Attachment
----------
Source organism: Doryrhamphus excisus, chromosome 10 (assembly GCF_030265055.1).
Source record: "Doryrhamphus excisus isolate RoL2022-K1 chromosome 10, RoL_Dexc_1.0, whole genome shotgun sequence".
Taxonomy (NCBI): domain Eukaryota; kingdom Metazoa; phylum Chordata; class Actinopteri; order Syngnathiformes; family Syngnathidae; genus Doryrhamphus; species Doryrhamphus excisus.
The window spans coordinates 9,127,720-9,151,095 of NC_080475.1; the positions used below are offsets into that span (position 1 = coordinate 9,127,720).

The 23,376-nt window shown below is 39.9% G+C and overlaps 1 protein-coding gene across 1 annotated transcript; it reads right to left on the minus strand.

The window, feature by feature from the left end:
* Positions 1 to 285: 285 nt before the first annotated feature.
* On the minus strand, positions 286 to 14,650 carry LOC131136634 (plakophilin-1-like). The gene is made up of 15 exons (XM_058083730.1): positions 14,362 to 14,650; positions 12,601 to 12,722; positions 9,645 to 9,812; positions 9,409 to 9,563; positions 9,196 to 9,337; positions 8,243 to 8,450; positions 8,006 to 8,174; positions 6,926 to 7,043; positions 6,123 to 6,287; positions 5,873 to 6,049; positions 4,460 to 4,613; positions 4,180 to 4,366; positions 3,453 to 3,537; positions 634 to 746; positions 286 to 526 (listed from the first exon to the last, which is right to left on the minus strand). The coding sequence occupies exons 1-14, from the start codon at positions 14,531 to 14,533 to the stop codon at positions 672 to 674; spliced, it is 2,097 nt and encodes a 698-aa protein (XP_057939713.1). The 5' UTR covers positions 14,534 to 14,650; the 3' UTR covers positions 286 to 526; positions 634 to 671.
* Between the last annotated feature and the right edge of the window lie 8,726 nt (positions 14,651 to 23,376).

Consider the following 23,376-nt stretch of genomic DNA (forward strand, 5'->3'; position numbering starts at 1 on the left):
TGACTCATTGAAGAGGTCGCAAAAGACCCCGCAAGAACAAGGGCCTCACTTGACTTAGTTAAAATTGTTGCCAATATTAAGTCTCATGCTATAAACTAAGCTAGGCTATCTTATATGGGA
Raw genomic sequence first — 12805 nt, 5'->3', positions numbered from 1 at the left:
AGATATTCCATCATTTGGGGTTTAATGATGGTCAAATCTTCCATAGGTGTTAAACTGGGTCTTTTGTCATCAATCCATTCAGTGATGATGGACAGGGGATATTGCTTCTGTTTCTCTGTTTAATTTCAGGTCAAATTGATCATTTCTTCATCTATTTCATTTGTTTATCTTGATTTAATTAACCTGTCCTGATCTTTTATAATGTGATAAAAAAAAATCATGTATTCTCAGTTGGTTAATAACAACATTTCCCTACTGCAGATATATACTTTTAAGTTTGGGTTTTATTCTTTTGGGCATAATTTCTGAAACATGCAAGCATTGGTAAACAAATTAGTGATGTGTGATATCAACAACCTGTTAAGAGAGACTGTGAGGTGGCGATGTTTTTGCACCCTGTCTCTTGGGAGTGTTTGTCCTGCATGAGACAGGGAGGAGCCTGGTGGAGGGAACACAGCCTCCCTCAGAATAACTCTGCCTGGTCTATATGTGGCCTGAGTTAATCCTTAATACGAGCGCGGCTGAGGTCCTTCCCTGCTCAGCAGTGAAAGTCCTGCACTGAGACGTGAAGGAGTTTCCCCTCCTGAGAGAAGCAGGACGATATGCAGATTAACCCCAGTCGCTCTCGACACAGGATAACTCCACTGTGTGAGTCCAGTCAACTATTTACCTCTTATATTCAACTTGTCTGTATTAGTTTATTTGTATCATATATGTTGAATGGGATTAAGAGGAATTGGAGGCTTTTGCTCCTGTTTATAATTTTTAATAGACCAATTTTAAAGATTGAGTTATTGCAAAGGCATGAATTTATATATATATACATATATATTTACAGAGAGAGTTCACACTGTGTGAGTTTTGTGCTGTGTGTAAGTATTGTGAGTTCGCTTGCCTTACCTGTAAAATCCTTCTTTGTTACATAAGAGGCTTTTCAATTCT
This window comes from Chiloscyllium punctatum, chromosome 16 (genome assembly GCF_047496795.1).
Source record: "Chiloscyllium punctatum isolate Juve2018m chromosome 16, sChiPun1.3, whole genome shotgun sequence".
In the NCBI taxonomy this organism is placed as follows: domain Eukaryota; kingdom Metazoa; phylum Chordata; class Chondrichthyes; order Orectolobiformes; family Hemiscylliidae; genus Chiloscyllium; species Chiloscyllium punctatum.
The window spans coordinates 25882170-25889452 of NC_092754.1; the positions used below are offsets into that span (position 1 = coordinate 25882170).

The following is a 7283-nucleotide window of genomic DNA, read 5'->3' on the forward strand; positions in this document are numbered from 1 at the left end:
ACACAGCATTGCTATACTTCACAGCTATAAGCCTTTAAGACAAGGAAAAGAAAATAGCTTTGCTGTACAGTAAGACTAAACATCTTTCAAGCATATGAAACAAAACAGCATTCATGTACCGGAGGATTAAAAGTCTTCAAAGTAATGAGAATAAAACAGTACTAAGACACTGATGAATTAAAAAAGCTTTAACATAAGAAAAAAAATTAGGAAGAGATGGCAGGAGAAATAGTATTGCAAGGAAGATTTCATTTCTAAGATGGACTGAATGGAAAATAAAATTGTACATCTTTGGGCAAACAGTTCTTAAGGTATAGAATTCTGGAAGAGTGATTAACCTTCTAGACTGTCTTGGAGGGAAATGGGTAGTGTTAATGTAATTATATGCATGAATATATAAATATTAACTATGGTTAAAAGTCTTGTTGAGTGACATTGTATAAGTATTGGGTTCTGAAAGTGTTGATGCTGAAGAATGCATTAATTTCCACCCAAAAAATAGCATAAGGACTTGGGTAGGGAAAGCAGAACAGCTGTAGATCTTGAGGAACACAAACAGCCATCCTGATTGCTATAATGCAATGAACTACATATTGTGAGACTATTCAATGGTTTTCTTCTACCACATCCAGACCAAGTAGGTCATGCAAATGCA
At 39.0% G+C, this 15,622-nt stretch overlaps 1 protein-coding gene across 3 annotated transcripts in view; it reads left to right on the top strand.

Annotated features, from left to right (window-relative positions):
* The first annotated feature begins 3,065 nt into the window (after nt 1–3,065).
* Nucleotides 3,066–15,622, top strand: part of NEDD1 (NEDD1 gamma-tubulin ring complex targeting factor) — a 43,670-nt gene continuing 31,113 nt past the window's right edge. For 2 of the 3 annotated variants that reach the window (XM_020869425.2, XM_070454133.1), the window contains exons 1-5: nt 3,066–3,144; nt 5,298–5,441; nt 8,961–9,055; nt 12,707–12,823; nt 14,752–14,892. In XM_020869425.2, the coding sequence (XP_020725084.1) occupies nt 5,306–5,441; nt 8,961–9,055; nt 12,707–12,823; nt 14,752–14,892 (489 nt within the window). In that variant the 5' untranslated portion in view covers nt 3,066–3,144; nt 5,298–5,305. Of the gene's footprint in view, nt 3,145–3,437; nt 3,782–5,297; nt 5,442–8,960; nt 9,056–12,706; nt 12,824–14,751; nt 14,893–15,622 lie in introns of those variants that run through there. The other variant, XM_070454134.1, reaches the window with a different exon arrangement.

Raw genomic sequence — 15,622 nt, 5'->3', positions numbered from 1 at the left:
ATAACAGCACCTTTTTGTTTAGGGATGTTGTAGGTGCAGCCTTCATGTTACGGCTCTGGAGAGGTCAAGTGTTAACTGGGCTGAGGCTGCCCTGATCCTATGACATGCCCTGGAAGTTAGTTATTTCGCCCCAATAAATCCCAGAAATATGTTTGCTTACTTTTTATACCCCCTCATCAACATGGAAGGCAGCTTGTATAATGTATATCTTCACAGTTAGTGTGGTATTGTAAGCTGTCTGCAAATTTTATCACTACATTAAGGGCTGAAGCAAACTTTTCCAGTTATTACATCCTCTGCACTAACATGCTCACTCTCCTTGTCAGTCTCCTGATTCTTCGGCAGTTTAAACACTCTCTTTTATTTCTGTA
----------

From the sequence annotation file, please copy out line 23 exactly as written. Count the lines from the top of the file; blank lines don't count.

* Nucleotides 3,066–15,622, top strand: part of NEDD1 (NEDD1 gamma-tubulin ring complex targeting factor) — a 43,670-nt gene continuing 31,113 nt past the window's right edge. For 2 of the 3 annotated variants that reach the window (XM_020869425.2, XM_070454133.1), the window contains exons 1-5: nt 3,066–3,144; nt 5,298–5,441; nt 8,961–9,055; nt 12,707–12,823; nt 14,752–14,892. In XM_020869425.2, the coding sequence (XP_020725084.1) occupies nt 5,306–5,441; nt 8,961–9,055; nt 12,707–12,823; nt 14,752–14,892 (489 nt within the window). In that variant the 5' untranslated portion in view covers nt 3,066–3,144; nt 5,298–5,305. Of the gene's footprint in view, nt 3,145–3,437; nt 3,782–5,297; nt 5,442–8,960; nt 9,056–12,706; nt 12,824–14,751; nt 14,893–15,622 lie in introns of those variants that run through there. The other variant, XM_070454134.1, reaches the window with a different exon arrangement.